By Margot Sanger-Katz and Catherine Hollander
October 3, 2012
Wednesday evening’s presidential debate is a chance for voters to see where President Obama and his GOP challenger Mitt Romney stand on key domestic issues such as job creation, the budget, and health care policy. The 90-minute event, moderated by PBS’s Jim Lehrer, will be divided into six 15-minute sessions—half on the economy and the rest on health care, the role of government, and governing style.
Here are some of the issues likely to come up:
Job creation. Both candidates are likely to be grilled on how they would bring down the nation’s 8.1 percent unemployment rate, including their strategy to push measures through a gridlocked Congress. Expect Romney to be asked how he’ll create a promised 12 million jobs, and how that number was calculated. Obama offered a series of job-creation proposals in his State of the Union address at the beginning of this year. He might be asked what he's learned from his struggles to pass those proposals and his difficulty in bringing down stubbornly high unemployment.
Deficit reduction. The Congressional Budget Office has forecast that debt held by the public will surge to 90 percent of gross domestic product in the next 10 years. Plans put forth by Romney and his running mate Paul Ryan would rein in entitlement spending and overhaul the tax code while bringing down income-tax rates. But Romney has provided few specifics on the tax plan, and independent analysts have questioned whether it could achieve all of its goals without adding to the deficit. Expect him to be grilled on the details. Obama has offered a plan to reduce the deficit by $4 trillion over the next 10 years. But the number counts savings from the winding down of the wars in Iraq and Afghanistan. The president will likely be asked how he can achieve such a high number without significant changes to the three main debt drivers: Medicare, Medicaid, and Social Security.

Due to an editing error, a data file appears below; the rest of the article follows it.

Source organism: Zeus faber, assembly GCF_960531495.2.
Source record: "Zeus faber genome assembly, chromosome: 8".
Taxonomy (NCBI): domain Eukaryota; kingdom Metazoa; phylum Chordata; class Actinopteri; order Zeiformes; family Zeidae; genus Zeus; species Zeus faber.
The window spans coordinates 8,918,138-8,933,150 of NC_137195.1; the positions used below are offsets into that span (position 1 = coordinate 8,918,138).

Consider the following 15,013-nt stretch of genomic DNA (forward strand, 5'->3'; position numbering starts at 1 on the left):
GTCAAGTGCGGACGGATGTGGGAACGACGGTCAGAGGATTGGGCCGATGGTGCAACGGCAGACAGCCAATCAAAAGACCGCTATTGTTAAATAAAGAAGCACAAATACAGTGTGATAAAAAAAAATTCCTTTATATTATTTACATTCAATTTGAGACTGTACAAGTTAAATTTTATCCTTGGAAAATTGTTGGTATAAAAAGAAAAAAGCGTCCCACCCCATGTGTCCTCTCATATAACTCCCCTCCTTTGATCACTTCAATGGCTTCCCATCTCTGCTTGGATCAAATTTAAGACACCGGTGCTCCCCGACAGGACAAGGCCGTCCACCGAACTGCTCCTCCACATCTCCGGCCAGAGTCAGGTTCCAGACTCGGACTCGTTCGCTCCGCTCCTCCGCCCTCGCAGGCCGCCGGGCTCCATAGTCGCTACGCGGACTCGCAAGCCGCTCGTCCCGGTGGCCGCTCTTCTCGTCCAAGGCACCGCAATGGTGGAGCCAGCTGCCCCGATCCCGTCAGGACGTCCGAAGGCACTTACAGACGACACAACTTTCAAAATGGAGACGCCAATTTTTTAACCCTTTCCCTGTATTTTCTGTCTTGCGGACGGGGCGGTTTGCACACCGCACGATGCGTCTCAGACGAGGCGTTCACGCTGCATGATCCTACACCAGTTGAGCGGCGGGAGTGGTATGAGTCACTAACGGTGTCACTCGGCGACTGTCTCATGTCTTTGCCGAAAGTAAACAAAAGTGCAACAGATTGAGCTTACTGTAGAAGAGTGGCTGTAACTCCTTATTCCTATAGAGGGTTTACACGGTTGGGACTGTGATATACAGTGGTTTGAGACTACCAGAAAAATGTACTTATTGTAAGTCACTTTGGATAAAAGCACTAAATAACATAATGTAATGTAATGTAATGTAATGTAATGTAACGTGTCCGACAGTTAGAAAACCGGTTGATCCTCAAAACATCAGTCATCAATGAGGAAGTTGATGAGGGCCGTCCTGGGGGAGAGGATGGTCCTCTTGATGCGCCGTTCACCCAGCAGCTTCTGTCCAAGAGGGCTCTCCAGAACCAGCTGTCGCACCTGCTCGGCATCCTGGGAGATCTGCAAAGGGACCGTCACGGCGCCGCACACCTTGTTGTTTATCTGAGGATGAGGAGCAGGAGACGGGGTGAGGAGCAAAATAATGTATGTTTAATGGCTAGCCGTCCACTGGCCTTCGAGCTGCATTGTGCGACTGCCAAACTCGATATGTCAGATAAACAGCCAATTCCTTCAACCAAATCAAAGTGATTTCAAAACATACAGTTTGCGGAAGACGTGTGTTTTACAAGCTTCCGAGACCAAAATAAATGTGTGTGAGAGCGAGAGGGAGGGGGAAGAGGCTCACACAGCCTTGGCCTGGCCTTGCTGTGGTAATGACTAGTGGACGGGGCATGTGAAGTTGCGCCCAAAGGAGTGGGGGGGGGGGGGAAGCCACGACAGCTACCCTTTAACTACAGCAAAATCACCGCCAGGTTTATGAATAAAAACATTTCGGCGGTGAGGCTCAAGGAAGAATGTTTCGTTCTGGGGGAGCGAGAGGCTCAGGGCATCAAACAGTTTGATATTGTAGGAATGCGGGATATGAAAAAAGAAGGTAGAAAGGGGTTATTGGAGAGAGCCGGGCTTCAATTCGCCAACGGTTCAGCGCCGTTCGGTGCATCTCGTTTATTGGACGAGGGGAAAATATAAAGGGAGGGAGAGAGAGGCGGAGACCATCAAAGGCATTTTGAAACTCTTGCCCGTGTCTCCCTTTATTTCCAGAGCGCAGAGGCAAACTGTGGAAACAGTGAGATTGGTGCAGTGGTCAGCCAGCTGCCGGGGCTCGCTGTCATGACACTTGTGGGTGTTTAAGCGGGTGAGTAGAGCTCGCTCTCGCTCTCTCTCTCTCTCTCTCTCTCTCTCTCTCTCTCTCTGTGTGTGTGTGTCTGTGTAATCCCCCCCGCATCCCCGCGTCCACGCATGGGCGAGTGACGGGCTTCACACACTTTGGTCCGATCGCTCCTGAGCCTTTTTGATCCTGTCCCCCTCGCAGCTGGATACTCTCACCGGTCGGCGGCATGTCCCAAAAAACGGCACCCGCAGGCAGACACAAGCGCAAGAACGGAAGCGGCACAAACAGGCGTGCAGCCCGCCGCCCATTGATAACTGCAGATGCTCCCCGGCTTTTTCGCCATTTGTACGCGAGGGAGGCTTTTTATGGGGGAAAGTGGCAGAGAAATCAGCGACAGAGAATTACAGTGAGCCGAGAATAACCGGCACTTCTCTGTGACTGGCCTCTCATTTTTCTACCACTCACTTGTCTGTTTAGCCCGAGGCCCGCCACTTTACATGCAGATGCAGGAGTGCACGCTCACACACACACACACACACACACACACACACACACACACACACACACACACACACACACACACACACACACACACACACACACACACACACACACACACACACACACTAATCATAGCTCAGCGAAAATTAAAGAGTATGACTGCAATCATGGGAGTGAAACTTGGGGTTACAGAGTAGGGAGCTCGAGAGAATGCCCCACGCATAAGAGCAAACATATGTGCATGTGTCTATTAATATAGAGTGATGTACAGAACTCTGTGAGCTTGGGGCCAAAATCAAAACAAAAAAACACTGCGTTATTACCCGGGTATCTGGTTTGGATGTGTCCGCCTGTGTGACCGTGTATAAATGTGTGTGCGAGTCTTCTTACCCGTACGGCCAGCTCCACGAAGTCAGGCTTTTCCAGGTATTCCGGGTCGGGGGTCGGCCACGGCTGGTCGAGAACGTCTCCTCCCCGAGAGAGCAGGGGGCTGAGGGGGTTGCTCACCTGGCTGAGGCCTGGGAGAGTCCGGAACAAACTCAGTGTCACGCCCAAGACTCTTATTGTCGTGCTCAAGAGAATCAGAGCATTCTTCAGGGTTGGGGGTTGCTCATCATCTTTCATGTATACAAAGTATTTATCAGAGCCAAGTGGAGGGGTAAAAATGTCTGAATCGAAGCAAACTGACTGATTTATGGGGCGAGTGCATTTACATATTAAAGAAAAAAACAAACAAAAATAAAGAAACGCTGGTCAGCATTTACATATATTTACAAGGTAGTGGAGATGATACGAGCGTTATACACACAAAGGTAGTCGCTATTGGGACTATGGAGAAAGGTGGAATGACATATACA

Financial regulation. Romney has said he would repeal the 2010 Dodd-Frank financial-reform law. But he has not said what he would put it its place, and a natural question would be whether Romney’s plans would enable banks and businesses to grow without risking another financial crisis. The Dodd-Frank law is a key achievement of Obama’s first term, but critics contend that the regulations are too complicated and have the potential to hamper economic growth. Obama may have to respond to this charge.
The Federal Reserve Board. The central bank has been in the political crosshairs ever since it embarked on a series of extraordinary measures to boost economic growth in the aftermath of the Great Recession. Romney denounced the Fed’s most recent action—a new round of bond-buying intended to drive down long-term interest rates—as a “sugar high” and cautioned that it risks causing a rise in inflation. He has said he wouldn’t reappoint Fed Chairman Ben Bernanke, whose term expires in 2014. Romney could be asked to discuss potential successors. Obama’s White House rarely comments on the politically independent Fed. But in 2010, Obama reappointed Bernanke, who was initially tapped for the Fed by Republican President George W. Bush. A fair question, then, is whether he endorses Bernanke’s methods, and whether he would appoint the Fed chief again or seek a fresh leader of the central bank.
Immigration. Citing the economic benefits, Romney and Obama have both said they want to lift quotas on visas for high-skilled immigrants and to grant permanent residency to foreign students in science, technology, engineering, and math fields. Due to the similarity of their positions, the candidates may be more likely to be pressed on specifics on illegal immigration, where they differ. Romney offered few details on his plan to reform immigration, particularly what would happen to the 12 million undocumented people currently living in the United States, although he told The Denver Post earlier this week that he would not repeal temporary visas for children brought to the U.S. illegally by their parents. Obama, on the other hand, has focused on so-called pathways to citizenship for illegal immigrants, but has failed to get Congress to pass any legislation to that effect. Obama vowed this spring in an interview with Univision to pursue comprehensive immigration reform in the first year of a second term, but he could be pressed to detail how he would overcome Republican congressional opposition.